How often has this happened to you: You decide to hire because you need some help, but you quickly realize there isn’t time to train. Or even worse, you didn’t take the time to interview correctly, and you’ve accidently hired a difficult employee who is not trainable.
One of the more taxing aspects of being a spa owner or manager is finding and retaining good employees. This can seem like a daunting, time-consuming task, but your spa’s success greatly relies on the skills of your employees. Their talent, attitude and work ethic will influence every aspect of the business from client retention to bottom line, so you will need to choose your team members and train them strategically.
Rely on the Professionals
The first thing you need to access is help from business professionals in the spa industry. You do not have to reinvent the wheel, and not choosing the paved road can be a costly business mistake.
Experience 101 could be one of the most difficult and intense courses you might ever take. Take advantage of others’ hard-earned advice when you have the opportunity. You cannot do it all.
Hiring professionals who are experts at what they do creates a culture of success and a standard of excellence. Here are a few examples of experts in the spa industry, and how they can help the esthetician and spa.
Spa business consultant. This professional assists with hiring employees, ordering spa products and equipment, and deciding on themes, logos, menu offerings and more.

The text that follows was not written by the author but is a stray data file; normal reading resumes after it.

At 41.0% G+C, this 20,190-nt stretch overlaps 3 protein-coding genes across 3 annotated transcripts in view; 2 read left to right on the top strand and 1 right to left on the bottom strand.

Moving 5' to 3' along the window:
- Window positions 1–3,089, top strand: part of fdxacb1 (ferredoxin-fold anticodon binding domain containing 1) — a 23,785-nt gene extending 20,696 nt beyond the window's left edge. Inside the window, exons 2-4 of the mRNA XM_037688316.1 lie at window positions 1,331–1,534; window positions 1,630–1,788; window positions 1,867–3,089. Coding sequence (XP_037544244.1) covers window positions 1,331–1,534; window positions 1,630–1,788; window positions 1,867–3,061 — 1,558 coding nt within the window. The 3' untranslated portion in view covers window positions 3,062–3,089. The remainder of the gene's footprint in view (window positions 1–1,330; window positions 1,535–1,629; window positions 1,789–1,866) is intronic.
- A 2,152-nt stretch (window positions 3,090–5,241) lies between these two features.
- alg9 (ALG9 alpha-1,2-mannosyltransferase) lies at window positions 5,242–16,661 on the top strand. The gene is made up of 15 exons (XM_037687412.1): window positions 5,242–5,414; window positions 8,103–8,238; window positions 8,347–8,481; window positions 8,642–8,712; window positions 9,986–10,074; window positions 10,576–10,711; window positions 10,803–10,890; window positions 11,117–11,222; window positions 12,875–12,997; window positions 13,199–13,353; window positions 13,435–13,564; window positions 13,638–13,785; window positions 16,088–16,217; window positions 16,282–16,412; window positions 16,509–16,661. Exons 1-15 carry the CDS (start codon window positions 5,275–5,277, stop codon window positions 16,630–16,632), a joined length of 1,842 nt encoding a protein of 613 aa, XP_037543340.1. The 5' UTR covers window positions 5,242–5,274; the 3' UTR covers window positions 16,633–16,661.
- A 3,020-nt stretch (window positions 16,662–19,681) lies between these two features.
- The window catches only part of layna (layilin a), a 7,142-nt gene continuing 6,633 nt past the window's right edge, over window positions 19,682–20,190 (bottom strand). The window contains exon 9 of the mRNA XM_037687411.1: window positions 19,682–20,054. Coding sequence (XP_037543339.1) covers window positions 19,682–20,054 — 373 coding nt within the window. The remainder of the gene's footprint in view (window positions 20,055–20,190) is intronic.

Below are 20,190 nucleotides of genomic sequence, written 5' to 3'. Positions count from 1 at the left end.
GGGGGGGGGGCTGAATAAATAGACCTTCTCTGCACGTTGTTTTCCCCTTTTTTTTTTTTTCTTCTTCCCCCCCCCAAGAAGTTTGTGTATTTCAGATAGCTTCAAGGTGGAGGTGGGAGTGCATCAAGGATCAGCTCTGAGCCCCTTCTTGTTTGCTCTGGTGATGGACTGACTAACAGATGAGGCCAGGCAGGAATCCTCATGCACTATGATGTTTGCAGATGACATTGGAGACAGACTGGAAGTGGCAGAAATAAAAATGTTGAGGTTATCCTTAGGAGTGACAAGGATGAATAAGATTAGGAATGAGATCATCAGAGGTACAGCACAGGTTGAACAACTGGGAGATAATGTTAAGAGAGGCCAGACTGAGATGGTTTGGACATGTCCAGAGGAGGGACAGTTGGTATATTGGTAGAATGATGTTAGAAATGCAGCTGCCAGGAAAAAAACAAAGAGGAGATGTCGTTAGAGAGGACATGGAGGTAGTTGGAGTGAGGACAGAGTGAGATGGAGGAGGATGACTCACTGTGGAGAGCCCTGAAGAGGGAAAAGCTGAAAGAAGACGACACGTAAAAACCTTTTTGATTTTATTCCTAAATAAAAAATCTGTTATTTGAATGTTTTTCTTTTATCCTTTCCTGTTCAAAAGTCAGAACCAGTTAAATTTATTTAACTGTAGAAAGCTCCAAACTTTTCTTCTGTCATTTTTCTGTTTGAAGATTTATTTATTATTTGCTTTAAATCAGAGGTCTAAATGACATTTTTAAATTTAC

Spa marketing consultant. Often employed short-term near a spa’s opening, the marketing consultant is key to making the spa visible in an increasingly crowded market.
Educator. This individual will train staff so there is a consistent level of service in the treatments, and products are applied in the right way. They can be independent professionals or allied with product vendors.
A good place to seek out spa experts is usually word of mouth, spa associations, online websites, industry events or trade shows and conferences, where you can choose from a wide variety of classes and workshops from expert beauty consultants.
Business Plan for Performance
Being able to measure your spa staff’s performance requires established business goals and metrics. These can be crafted with a business plan. A business plan includes four key components: finances, operations, sales/marketing and leadership.
Financial plan. A financial plan maps out financial projections for the business, as well as other key information such as compensation and benefits, product cost of goods and cash flow. This plan will have the break-even point is for the business. It will also have information, such as how much business each spa professional must do per day for the spa to earn a profit.
It is often said in business that if you don’t know your numbers, you are in the red. These numbers are easy to keep track of once you figure out what your magic number will be.
Operations plan. An operations plan gives the owner the details of how many services should be offered in each treatment room. It will also determine the average cost per service ticket versus total capacity divided by hours of operation and number of shifts the spa plans on incorporating. Lastly, it will determine the spa’s pricing structure. This all shakes out to a simple equation when the legwork has been done in advance.
Sales/marketing plan. The sales and marketing plan will determine how the spa gets new clients, keeps them and generates referrals from them.
Leadership plan. The leadership plan gives detailed particulars on how the spa owner will successfully assemble a high-performance spa team.